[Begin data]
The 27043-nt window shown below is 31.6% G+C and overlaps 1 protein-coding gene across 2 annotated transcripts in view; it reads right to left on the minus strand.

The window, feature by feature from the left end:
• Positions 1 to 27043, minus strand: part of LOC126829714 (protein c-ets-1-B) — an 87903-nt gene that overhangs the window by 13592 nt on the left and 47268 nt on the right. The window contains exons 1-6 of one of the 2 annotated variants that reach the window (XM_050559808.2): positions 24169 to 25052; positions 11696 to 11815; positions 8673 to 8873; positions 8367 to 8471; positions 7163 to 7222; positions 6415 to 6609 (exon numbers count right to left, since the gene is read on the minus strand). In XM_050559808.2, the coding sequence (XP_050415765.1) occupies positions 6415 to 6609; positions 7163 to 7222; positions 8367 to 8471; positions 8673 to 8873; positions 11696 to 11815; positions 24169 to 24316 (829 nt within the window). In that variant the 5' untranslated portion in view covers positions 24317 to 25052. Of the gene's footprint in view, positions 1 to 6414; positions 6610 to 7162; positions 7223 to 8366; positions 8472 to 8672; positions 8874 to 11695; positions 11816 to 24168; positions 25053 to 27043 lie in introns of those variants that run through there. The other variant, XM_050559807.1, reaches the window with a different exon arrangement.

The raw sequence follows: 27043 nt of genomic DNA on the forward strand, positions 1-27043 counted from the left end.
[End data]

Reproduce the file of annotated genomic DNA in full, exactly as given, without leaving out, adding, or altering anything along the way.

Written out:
The 27043-nt window shown below is 31.6% G+C and overlaps 1 protein-coding gene across 2 annotated transcripts in view; it reads right to left on the minus strand.

The window, feature by feature from the left end:
• Positions 1 to 27043, minus strand: part of LOC126829714 (protein c-ets-1-B) — an 87903-nt gene that overhangs the window by 13592 nt on the left and 47268 nt on the right. The window contains exons 1-6 of one of the 2 annotated variants that reach the window (XM_050559808.2): positions 24169 to 25052; positions 11696 to 11815; positions 8673 to 8873; positions 8367 to 8471; positions 7163 to 7222; positions 6415 to 6609 (exon numbers count right to left, since the gene is read on the minus strand). In XM_050559808.2, the coding sequence (XP_050415765.1) occupies positions 6415 to 6609; positions 7163 to 7222; positions 8367 to 8471; positions 8673 to 8873; positions 11696 to 11815; positions 24169 to 24316 (829 nt within the window). In that variant the 5' untranslated portion in view covers positions 24317 to 25052. Of the gene's footprint in view, positions 1 to 6414; positions 6610 to 7162; positions 7223 to 8366; positions 8472 to 8672; positions 8874 to 11695; positions 11816 to 24168; positions 25053 to 27043 lie in introns of those variants that run through there. The other variant, XM_050559807.1, reaches the window with a different exon arrangement.

The raw sequence follows: 27043 nt of genomic DNA on the forward strand, positions 1-27043 counted from the left end.